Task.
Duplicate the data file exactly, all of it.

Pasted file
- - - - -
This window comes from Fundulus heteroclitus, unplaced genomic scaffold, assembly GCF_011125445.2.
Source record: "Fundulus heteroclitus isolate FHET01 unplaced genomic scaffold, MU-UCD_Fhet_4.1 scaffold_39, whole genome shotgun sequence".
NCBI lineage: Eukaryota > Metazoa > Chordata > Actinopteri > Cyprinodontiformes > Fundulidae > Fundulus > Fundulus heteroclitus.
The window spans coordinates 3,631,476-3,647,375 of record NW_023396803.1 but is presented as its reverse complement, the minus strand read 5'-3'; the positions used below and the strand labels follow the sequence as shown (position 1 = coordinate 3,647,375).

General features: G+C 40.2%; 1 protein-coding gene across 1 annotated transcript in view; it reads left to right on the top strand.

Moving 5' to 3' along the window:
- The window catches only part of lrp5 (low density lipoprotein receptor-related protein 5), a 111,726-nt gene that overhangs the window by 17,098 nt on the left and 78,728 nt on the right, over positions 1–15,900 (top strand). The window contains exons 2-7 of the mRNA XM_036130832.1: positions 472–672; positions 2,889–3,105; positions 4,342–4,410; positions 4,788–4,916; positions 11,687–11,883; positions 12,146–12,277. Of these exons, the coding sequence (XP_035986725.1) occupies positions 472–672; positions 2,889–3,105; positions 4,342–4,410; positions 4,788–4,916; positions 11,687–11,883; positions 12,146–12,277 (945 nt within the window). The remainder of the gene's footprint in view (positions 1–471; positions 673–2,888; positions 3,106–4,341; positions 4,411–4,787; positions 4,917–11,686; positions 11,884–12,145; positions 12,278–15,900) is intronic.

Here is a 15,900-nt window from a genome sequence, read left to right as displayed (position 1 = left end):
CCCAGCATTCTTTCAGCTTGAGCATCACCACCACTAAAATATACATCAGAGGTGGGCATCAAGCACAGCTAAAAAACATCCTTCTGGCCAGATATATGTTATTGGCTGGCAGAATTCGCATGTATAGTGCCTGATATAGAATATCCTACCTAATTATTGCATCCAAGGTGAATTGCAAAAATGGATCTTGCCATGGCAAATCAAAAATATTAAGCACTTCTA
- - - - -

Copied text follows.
This window comes from Fundulus heteroclitus, unplaced genomic scaffold, assembly GCF_011125445.2.
Source record: "Fundulus heteroclitus isolate FHET01 unplaced genomic scaffold, MU-UCD_Fhet_4.1 scaffold_39, whole genome shotgun sequence".
NCBI lineage: Eukaryota > Metazoa > Chordata > Actinopteri > Cyprinodontiformes > Fundulidae > Fundulus > Fundulus heteroclitus.
The window spans coordinates 3,631,476-3,647,375 of record NW_023396803.1 but is presented as its reverse complement, the minus strand read 5'-3'; the positions used below and the strand labels follow the sequence as shown (position 1 = coordinate 3,647,375).

General features: G+C 40.2%; 1 protein-coding gene across 1 annotated transcript in view; it reads left to right on the top strand.

Moving 5' to 3' along the window:
- The window catches only part of lrp5 (low density lipoprotein receptor-related protein 5), a 111,726-nt gene that overhangs the window by 17,098 nt on the left and 78,728 nt on the right, over positions 1–15,900 (top strand). The window contains exons 2-7 of the mRNA XM_036130832.1: positions 472–672; positions 2,889–3,105; positions 4,342–4,410; positions 4,788–4,916; positions 11,687–11,883; positions 12,146–12,277. Of these exons, the coding sequence (XP_035986725.1) occupies positions 472–672; positions 2,889–3,105; positions 4,342–4,410; positions 4,788–4,916; positions 11,687–11,883; positions 12,146–12,277 (945 nt within the window). The remainder of the gene's footprint in view (positions 1–471; positions 673–2,888; positions 3,106–4,341; positions 4,411–4,787; positions 4,917–11,686; positions 11,884–12,145; positions 12,278–15,900) is intronic.

Here is a 15,900-nt window from a genome sequence, read left to right as displayed (position 1 = left end):
CCCAGCATTCTTTCAGCTTGAGCATCACCACCACTAAAATATACATCAGAGGTGGGCATCAAGCACAGCTAAAAAACATCCTTCTGGCCAGATATATGTTATTGGCTGGCAGAATTCGCATGTATAGTGCCTGATATAGAATATCCTACCTAATTATTGCATCCAAGGTGAATTGCAAAAATGGATCTTGCCATGGCAAATCAAAAATATTAAGCACTTCTA